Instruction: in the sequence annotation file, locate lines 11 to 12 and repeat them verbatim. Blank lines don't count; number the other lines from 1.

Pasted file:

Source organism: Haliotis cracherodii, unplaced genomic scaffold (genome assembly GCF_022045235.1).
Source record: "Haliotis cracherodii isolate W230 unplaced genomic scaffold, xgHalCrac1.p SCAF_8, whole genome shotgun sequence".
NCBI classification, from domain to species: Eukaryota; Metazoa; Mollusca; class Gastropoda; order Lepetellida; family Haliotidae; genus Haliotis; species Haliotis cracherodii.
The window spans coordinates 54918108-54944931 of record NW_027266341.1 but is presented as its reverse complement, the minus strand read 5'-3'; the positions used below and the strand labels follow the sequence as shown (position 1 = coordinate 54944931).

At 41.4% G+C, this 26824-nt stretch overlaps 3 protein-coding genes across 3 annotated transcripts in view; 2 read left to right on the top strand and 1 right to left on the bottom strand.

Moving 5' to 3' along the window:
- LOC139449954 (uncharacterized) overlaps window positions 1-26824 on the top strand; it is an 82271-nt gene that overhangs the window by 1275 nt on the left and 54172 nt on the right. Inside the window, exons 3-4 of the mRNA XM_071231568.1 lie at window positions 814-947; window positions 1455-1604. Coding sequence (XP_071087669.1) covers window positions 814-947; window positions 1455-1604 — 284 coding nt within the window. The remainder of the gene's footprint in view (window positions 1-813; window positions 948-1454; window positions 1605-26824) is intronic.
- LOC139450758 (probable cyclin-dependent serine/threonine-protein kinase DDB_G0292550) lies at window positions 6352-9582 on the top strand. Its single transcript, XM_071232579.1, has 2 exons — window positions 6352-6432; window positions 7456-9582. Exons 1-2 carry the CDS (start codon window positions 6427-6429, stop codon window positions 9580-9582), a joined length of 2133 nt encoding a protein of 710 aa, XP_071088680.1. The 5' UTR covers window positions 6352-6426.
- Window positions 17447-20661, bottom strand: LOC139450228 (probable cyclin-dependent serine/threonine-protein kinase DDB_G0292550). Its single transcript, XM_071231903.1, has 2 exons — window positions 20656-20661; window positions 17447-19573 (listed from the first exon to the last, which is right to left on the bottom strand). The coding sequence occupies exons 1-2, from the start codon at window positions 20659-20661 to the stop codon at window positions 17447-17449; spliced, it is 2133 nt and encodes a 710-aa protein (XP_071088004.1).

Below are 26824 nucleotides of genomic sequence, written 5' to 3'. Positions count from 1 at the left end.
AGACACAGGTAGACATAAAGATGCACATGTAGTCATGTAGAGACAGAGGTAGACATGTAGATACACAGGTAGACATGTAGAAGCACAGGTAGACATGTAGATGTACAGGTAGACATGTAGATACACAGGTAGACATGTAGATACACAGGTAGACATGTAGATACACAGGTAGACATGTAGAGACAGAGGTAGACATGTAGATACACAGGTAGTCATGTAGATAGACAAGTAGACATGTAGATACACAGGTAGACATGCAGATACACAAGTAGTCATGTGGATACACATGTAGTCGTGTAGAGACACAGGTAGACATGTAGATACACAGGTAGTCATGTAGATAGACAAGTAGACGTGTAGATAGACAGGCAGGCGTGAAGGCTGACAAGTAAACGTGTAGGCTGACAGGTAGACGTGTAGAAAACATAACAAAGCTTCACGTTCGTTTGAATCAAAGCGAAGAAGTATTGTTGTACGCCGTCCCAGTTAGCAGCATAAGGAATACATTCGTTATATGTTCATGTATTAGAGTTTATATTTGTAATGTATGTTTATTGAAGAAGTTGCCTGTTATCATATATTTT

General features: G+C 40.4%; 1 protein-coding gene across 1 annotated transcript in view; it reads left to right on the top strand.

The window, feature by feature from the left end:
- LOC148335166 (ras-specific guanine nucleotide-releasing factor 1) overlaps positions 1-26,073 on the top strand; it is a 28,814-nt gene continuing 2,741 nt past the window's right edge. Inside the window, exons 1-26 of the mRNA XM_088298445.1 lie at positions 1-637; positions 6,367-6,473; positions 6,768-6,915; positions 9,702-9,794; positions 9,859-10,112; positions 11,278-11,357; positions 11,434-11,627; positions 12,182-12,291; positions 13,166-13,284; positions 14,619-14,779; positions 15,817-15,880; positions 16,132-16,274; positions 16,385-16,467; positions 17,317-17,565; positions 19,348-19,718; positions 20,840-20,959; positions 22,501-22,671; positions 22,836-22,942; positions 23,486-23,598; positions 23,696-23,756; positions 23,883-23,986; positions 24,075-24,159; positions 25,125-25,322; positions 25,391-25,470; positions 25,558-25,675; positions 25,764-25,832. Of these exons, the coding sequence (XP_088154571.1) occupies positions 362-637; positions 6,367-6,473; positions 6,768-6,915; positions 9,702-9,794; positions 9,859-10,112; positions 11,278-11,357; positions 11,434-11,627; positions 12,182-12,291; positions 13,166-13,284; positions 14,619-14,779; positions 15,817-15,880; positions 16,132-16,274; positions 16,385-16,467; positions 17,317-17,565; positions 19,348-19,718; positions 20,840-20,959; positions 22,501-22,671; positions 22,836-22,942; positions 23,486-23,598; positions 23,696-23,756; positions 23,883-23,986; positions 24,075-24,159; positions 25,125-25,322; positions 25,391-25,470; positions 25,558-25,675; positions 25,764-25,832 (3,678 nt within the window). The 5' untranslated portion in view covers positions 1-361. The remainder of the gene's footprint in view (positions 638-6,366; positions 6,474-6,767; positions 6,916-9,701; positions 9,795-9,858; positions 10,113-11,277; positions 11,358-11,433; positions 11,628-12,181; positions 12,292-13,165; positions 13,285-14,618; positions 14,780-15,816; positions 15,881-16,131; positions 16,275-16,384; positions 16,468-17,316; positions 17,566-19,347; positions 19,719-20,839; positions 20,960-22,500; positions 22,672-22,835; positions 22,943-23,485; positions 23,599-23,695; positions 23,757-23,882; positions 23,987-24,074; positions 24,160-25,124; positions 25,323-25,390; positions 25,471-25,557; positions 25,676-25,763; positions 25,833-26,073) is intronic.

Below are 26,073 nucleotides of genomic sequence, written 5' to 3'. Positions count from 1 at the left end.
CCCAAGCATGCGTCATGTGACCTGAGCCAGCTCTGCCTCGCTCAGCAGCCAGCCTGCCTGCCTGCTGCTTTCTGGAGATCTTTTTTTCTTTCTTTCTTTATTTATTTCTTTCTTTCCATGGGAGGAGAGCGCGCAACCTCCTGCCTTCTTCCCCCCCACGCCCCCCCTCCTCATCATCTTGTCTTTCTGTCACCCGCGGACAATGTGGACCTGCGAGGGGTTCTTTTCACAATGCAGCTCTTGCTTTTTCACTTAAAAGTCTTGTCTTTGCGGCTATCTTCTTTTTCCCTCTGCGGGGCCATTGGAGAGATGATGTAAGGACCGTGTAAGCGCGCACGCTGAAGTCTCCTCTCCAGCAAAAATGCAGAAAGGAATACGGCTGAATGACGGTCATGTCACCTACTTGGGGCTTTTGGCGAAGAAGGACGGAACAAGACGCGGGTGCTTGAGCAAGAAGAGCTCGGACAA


AGACACAGGTAGACATAAAGATGCACATGTAGTCATGTAGAGACAGAGGTAGACATGTAGATACACAGGTAGACATGTAGAAGCACAGGTAGACATGTAGATGTACAGGTAGACATGTAGATACACAGGTAGACATGTAGATACACAGGTAGACATGTAGATACACAGGTAGACATGTAGAGACAGAGGTAGACATGTAGATACACAGGTAGTCATGTAGATAGACAAGTAGACATGTAGATACACAGGTAGACATGCAGATACACAAGTAGTCATGTGGATACACATGTAGTCGTGTAGAGACACAGGTAGACATGTAGATACACAGGTAGTCATGTAGATAGACAAGTAGACGTGTAGATAGACAGGCAGGCGTGAAGGCTGACAAGTAAACGTGTAGGCTGACAGGTAGACGTGTAGAAAACATAACAAAGCTTCACGTTCGTTTGAATCAAAGCGAAGAAGTATTGTTGTACGCCGTCCCAGTTAGCAGCATAAGGAATACATTCGTTATATGTTCATGTATTAGAGTTTATATTTGTAATGTATGTTTATTGAAGAAGTTGCCTGTTATCATATATTTT

General features: G+C 40.4%; 1 protein-coding gene across 1 annotated transcript in view; it reads left to right on the top strand.